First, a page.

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Obit of the Day: Babe Didrikson Zaharias (1956)

Babe Didrikson Zaharias was simply the greatest female athlete of all time. According to ESPN’s SportsCentury she was the 10th greatest of the 20th century, male or female. For a full re-telling of her absolutely phenomenal athletic ability, click on the post heading or the photo for an excellent article from October 8, 1956 by Sports Illustrated's Paul Gallico. Here are some jaw-dropping highlights:

• The seminal event in Didrikson Zaharias’ legend was the 1932 AAU National Championships held In Evanston, Illinois. She participated in eight of ten events, won five and and tied for first in a sixth. At the end of the day she had claimed the team championship by herself. She was eight points ahead of the second place team which had twenty-two athletes.

• A few weeks later at the Olympics in Los Angeles she won two gold medals (javelin and hurdles) and would have won a third and set a world record in the high jump but was disqualified for an illegal jump. Her head went over the bar before her body, a style that is now completely legal.

• After the Olympics she toured with her own basketball team and as a player on the famed House of David baseball team.

• She began playing golf in 1933 and owned the sport. In 1946 she won thirteen consecutive 
tournaments. In ten seasons as a pro (she helped found the LPGA) she won ten major titles.

• She was 5’ 5” and could drive the golf ball 250 yards.

• She was named AP Female Athlete of the Year five times: 1932, 1945, 1946, 1947, 1950, and 1954.

• Cancer killed her at the age of 45.

Here’s what Gallico had to say:

…there was hardly any game at which she could not perform creditably, or at which she could not have become a champion, and these included swimming, diving, billiards, lacrosse, bowling and tennis. But she also invaded the men’s fields. Her record for throwing a baseball still stands. She could pitch, hit and cover a bag. She could peg a football and kick left-footed. Once she even thought of boxing. Nothing came of it, but it is recorded that when she threw a punch it wasn’t a roundhouse or a fly-swatter like a woman, but straight down the old trolley wire a la Ruby Goldstein, a sharpshooter of our era.

Incredible.

(Image courtesy of Rap 361)

Obit of the Day: Babe Didrikson Zaharias (1956)

Babe Didrikson Zaharias was simply the greatest female athlete of all time. According to ESPN’s SportsCentury she was the 10th greatest of the 20th century, male or female. For a full re-telling of her absolutely phenomenal athletic ability, click on the post heading or the photo for an excellent article from October 8, 1956 by Sports Illustrated's Paul Gallico. Here are some jaw-dropping highlights:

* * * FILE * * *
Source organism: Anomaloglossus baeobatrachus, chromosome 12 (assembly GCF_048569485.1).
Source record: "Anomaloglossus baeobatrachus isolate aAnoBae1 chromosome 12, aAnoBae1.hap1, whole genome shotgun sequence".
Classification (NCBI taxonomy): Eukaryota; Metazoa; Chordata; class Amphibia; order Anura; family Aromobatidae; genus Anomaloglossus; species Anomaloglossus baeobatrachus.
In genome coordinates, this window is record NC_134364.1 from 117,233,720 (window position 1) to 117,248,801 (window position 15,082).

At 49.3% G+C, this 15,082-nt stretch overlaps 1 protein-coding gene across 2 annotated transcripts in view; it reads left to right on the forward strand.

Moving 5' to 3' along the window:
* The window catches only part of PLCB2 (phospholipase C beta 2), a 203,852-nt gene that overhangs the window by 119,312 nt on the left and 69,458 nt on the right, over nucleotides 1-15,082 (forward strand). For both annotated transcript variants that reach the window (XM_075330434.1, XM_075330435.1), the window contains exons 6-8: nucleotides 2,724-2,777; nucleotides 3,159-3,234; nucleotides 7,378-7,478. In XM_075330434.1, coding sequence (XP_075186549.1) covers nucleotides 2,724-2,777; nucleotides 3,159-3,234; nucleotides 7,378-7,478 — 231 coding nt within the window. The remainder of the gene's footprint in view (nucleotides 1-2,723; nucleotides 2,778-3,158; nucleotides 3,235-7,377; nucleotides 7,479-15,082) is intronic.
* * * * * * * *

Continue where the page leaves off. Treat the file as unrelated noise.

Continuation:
• The seminal event in Didrikson Zaharias’ legend was the 1932 AAU National Championships held In Evanston, Illinois. She participated in eight of ten events, won five and and tied for first in a sixth. At the end of the day she had claimed the team championship by herself. She was eight points ahead of the second place team which had twenty-two athletes.

• A few weeks later at the Olympics in Los Angeles she won two gold medals (javelin and hurdles) and would have won a third and set a world record in the high jump but was disqualified for an illegal jump. Her head went over the bar before her body, a style that is now completely legal.

• After the Olympics she toured with her own basketball team and as a player on the famed House of David baseball team.

• She began playing golf in 1933 and owned the sport. In 1946 she won thirteen consecutive
tournaments. In ten seasons as a pro (she helped found the LPGA) she won ten major titles.

• She was 5’ 5” and could drive the golf ball 250 yards.

• She was named AP Female Athlete of the Year five times: 1932, 1945, 1946, 1947, 1950, and 1954.

• Cancer killed her at the age of 45.

Here’s what Gallico had to say:

…there was hardly any game at which she could not perform creditably, or at which she could not have become a champion, and these included swimming, diving, billiards, lacrosse, bowling and tennis. But she also invaded the men’s fields. Her record for throwing a baseball still stands. She could pitch, hit and cover a bag. She could peg a football and kick left-footed. Once she even thought of boxing. Nothing came of it, but it is recorded that when she threw a punch it wasn’t a roundhouse or a fly-swatter like a woman, but straight down the old trolley wire a la Ruby Goldstein, a sharpshooter of our era.

Incredible.

(Image courtesy of Rap 361)

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    Holy shit this woman!
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    Love Babe!!
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